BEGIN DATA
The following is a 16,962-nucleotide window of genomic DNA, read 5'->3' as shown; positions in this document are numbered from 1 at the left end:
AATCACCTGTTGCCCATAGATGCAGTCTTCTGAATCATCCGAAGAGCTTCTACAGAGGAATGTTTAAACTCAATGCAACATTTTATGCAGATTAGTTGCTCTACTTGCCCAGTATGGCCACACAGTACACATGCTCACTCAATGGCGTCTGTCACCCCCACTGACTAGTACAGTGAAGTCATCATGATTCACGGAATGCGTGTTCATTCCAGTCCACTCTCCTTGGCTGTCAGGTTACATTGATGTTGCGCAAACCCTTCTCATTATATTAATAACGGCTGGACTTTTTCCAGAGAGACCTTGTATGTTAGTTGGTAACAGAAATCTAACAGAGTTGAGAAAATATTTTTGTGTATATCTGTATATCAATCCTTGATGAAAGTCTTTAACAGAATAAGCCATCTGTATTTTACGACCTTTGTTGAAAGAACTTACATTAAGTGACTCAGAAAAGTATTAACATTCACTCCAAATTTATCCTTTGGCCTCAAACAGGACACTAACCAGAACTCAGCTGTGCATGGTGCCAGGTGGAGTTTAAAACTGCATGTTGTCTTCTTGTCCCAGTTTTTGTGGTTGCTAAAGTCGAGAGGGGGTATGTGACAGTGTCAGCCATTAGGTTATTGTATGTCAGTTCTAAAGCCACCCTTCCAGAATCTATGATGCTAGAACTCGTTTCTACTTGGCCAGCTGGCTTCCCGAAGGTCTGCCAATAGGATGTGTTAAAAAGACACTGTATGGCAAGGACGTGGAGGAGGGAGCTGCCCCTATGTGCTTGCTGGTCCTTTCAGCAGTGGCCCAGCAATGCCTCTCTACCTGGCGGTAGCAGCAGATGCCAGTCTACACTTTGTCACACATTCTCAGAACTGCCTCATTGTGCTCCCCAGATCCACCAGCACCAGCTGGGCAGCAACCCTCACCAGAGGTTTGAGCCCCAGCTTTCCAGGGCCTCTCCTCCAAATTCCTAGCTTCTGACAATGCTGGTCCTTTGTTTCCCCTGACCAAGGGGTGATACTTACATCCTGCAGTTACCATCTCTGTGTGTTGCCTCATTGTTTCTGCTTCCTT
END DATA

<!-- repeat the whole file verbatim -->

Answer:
The following is a 16,962-nucleotide window of genomic DNA, read 5'->3' as shown; positions in this document are numbered from 1 at the left end:
AATCACCTGTTGCCCATAGATGCAGTCTTCTGAATCATCCGAAGAGCTTCTACAGAGGAATGTTTAAACTCAATGCAACATTTTATGCAGATTAGTTGCTCTACTTGCCCAGTATGGCCACACAGTACACATGCTCACTCAATGGCGTCTGTCACCCCCACTGACTAGTACAGTGAAGTCATCATGATTCACGGAATGCGTGTTCATTCCAGTCCACTCTCCTTGGCTGTCAGGTTACATTGATGTTGCGCAAACCCTTCTCATTATATTAATAACGGCTGGACTTTTTCCAGAGAGACCTTGTATGTTAGTTGGTAACAGAAATCTAACAGAGTTGAGAAAATATTTTTGTGTATATCTGTATATCAATCCTTGATGAAAGTCTTTAACAGAATAAGCCATCTGTATTTTACGACCTTTGTTGAAAGAACTTACATTAAGTGACTCAGAAAAGTATTAACATTCACTCCAAATTTATCCTTTGGCCTCAAACAGGACACTAACCAGAACTCAGCTGTGCATGGTGCCAGGTGGAGTTTAAAACTGCATGTTGTCTTCTTGTCCCAGTTTTTGTGGTTGCTAAAGTCGAGAGGGGGTATGTGACAGTGTCAGCCATTAGGTTATTGTATGTCAGTTCTAAAGCCACCCTTCCAGAATCTATGATGCTAGAACTCGTTTCTACTTGGCCAGCTGGCTTCCCGAAGGTCTGCCAATAGGATGTGTTAAAAAGACACTGTATGGCAAGGACGTGGAGGAGGGAGCTGCCCCTATGTGCTTGCTGGTCCTTTCAGCAGTGGCCCAGCAATGCCTCTCTACCTGGCGGTAGCAGCAGATGCCAGTCTACACTTTGTCACACATTCTCAGAACTGCCTCATTGTGCTCCCCAGATCCACCAGCACCAGCTGGGCAGCAACCCTCACCAGAGGTTTGAGCCCCAGCTTTCCAGGGCCTCTCCTCCAAATTCCTAGCTTCTGACAATGCTGGTCCTTTGTTTCCCCTGACCAAGGGGTGATACTTACATCCTGCAGTTACCATCTCTGTGTGTTGCCTCATTGTTTCTGCTTCCTT